In the distant future, however, the sport that is robot combat might incorporate more quadrupedal and possibly bipedal robots. I don't think they'd resemble cute animals or people, but fierce-looking beasts from big cats to fire-breathing dinosaurs, like Robosaurus. And they will most definitely be owned by people with money, engineering expertise, or both.

On the flip side, with inevitable advances in virtual as well as augmented reality, robot combat might just move—or at least extend—to the more environment-friendly and cost-effective digital world.

Will robot battles be more popular than robot relationships? They are in the world of Jinxed: "She couldn't imagine wanting to live with something that appeared human in every way, except with only electronic life behind their eyes."

But in our world? There are not nearly enough aromantic asexuals.

Of course there can't be sexy robots in a middle grade novel, but I just found it odd that not a single person in the story desired any sort of partnership with a human-like robot. It's not absurd to think that, as the line between humans and artificial intelligence thins, robot lovers, friends, and companions will become more commonplace.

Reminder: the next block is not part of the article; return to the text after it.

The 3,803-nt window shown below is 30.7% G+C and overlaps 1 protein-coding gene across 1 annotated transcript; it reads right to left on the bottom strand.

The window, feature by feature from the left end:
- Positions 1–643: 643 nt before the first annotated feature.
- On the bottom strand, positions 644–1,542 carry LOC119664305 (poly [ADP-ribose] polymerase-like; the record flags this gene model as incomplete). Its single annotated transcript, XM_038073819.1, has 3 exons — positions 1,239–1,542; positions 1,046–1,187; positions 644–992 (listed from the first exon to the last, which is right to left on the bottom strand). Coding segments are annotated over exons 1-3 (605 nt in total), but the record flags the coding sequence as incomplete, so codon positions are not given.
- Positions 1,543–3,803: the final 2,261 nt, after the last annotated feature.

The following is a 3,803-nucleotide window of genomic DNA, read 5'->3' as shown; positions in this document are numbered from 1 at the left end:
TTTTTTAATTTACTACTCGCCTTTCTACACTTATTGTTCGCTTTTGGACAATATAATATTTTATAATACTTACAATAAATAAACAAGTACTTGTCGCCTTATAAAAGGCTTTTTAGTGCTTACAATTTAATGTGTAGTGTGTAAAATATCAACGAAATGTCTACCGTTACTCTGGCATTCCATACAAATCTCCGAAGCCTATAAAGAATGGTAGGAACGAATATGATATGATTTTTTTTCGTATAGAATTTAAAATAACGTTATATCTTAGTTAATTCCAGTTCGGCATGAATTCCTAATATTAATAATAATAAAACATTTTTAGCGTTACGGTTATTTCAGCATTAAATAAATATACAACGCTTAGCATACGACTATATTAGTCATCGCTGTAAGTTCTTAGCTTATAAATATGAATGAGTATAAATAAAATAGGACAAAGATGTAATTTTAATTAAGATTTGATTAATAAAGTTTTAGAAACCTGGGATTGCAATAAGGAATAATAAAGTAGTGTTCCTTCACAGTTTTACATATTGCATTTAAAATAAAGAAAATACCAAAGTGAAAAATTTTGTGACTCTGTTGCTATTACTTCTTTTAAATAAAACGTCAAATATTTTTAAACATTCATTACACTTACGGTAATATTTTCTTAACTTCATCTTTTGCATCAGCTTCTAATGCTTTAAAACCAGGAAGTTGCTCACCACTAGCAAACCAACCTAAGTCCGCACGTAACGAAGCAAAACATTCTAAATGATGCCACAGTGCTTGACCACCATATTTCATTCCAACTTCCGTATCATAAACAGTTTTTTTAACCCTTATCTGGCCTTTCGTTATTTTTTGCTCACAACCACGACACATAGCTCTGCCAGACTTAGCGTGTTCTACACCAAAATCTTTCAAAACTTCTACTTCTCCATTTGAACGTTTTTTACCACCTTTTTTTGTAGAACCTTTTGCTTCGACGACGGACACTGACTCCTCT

Don't get me wrong, Jinxed was a fun, unique read with an ambitious protagonist whose enthusiasm is inspiring. The side characters are fairly distinct but I particularly liked Paul, an older man who would occasionally check up on Lacey (without being a creep) while she was working and offer to help out, being a tinkerer himself. You don't find useful adults in many books targeted at younger audiences.

Really, I enjoyed Jinxed and look forward to reading the next book in the series. The conspiracy surrounding Lacey's unique baku is interesting, and the sequel should be an adventure as she tries to save him from powerful corporate forces with their own plans.